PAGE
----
The fuel modulation and the infrared signal should be phase coordinated for proper operation. A rectangular signal produced by a photodetector on the modulator serves as a frequency reference. The period of the reference signal, which is captured asynchronously by the computer and stored in an array, is determined by detecting the leading edge of this signal and then advancing a preset amount of array indices and then detecting the next leading edge. The period of the reference signal is determined by averaging the index differences between successive leading edges. The minimum value in the infrared detector data array is determined and then subtracted from all values in the detector data array. This process removes any offset. Phase matching is accomplished by forcing the minimum of a sine wave, whose period equal to that of the measured reference signal, to coincide with the minimum of the detector signal. The phased sine wave is then multiplied by the infrared detector signal. This product is integrated to produce a number that is directly related to the modulated infrared intensity.
For this initial determination a particular airflow position has been set and accordingly there is a particular position of adjustor 38. This accordingly establishes a fuel/air input relationship which is the physical relationship between the position of fuel valve 24 established by actuator 26 and the airflow damper 36 established by actuator 34 and modified by adjustor 38. This data is stored in an array and a new airflow position is established. The corresponding infrared radiation is sensed and stored. After this is carried out with the same fixed fuel flow and a plurality of airflow conditions the stored data is modified by a cubic fit. The resultant equation is then differentiated and set to zero to find the maximum point of the infrared radiation curve with respect to the airflow damper position.
If this is the initial calibration, the desired fuel/air condition must be obtained. This is accomplished by operating the unit and determining the desired resultant output condition. This may be overall efficiency of the unit, appearance of the flame as viewed by a skilled boiler operator, the extent of a reducing atmosphere, or any other objective which is to be achieved by the system which is a function of the air/fuel ratio. The airflow position and accordingly the desired fuel/air input relationship is determined. This being the physical relationship between the fuel valve and the air damper at this desired condition. The offset or difference between the desired condition and the above determined position at the peak infrared condition is sensed and recorded as the fuel/air relationship offset.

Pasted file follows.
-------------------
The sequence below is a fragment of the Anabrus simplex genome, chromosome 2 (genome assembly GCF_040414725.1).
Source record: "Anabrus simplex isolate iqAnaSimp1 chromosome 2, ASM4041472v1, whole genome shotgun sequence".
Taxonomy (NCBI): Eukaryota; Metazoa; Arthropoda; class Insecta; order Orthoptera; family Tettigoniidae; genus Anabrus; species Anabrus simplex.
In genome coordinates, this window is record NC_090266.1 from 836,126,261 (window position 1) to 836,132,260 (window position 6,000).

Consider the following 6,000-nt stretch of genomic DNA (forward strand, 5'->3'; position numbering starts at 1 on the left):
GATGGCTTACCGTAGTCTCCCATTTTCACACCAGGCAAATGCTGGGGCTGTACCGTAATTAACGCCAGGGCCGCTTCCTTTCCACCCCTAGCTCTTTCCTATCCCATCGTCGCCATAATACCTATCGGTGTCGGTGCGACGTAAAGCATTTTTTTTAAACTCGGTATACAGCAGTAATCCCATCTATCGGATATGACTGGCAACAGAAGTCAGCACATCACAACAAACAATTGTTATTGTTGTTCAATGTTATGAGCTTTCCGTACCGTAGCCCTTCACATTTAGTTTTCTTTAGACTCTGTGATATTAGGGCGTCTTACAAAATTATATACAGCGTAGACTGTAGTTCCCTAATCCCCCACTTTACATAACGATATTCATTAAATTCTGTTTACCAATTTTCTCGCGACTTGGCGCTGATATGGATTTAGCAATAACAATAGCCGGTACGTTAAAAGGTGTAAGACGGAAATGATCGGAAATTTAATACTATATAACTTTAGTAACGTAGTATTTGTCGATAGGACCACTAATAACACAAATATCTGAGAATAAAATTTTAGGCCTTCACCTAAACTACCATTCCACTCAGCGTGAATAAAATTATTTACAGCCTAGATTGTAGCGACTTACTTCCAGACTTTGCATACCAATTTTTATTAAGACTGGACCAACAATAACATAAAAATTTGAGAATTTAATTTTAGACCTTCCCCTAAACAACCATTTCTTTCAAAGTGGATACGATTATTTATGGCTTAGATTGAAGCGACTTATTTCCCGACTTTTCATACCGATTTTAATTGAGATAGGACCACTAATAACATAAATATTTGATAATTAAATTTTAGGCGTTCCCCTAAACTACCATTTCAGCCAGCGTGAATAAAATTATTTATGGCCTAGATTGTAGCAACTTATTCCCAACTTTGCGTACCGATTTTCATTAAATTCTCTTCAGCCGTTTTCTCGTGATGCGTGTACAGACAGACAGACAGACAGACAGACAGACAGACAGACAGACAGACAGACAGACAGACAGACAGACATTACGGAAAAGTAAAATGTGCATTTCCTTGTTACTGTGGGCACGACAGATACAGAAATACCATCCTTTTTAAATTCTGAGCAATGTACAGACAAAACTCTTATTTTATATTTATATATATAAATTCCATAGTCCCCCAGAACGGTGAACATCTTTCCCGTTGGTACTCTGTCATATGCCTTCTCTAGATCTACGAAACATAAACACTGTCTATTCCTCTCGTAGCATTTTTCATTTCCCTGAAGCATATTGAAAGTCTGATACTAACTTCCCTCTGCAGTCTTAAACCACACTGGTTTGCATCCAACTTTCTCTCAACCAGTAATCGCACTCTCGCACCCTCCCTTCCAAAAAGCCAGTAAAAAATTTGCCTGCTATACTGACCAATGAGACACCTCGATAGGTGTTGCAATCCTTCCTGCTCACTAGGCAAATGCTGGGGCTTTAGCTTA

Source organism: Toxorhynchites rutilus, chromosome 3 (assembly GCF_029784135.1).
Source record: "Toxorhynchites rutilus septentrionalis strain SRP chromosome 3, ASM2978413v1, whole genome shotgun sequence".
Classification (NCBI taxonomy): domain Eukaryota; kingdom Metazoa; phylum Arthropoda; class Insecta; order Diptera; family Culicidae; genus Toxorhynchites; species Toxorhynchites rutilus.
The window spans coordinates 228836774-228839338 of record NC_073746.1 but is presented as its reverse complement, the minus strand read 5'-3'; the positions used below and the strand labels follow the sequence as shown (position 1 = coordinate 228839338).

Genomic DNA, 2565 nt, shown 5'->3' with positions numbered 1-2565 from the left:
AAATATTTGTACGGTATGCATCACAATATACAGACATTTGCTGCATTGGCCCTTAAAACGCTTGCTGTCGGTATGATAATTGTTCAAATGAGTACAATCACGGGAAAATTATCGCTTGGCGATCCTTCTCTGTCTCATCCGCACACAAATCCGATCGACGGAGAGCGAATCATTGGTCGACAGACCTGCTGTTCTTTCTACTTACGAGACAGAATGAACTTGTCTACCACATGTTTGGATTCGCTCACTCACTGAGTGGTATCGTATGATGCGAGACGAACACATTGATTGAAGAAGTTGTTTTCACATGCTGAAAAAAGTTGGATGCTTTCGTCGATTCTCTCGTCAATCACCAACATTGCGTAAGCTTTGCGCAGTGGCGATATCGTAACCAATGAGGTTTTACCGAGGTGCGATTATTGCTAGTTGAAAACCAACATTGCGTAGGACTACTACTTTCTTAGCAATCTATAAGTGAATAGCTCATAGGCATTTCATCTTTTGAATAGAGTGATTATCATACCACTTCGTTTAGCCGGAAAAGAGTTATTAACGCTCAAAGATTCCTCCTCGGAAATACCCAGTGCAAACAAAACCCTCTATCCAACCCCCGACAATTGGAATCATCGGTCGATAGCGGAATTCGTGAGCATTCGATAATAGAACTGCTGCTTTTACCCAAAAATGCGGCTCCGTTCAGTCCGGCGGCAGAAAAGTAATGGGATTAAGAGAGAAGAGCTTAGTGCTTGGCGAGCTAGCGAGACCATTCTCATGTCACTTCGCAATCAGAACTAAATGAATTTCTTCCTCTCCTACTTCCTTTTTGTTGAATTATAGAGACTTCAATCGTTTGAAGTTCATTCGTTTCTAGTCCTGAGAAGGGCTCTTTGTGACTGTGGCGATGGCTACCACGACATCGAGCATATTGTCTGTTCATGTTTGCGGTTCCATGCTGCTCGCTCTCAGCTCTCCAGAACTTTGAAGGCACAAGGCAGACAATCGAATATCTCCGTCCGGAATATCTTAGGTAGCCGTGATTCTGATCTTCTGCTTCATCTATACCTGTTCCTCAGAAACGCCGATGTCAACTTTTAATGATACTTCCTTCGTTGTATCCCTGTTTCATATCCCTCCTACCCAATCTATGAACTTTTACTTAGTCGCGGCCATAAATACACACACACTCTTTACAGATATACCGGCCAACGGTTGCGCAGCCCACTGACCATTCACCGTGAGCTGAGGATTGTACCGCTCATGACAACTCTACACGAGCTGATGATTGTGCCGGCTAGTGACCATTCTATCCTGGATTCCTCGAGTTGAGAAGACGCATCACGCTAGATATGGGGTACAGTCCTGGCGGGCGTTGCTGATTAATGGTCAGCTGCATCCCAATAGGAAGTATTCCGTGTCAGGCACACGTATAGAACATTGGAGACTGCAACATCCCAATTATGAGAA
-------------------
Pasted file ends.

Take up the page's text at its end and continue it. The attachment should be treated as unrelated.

The above described calibration is carried out at 50 percent, 75 percent and 100 percent load to determine the desired operating conditions over the entire load range. In further operation the relative position of the fuel valve and the air damper is adjusted in accordance with the desired fuel air input relationship over the load range by interpolating between the known data.
In carrying this out the computer 40 receives a signal from actuator 26 through control line 54 which is a measure of the fuel valve position. It accordingly sends a signal through control line 56 to position modifier 38 to set the required position of the air damper 36. A signal returning to the computer through control line 58 represents the actual position of the airflow damper 36. After operating at this condition for some time this system may be calibrated either periodically such as once each shift or whenever a change is suspected such as a change in the heating value of the fuel being received by the plant. In such a case the load is again set constant at a plurality of loads and airflow varied with the infrared radiation being sensed as before. There is, however, no need to again go through the operation of determining the desired conditions based on the output from the system. Instead the known offset which was earlier determined is applied to the fuel/air input peak relationship which is newly established. The application of the known fuel/air relationship offset to this new peak relationship results in a new desired fuel/air input relationship. Further operation of the unit continues based on this modified new relationship.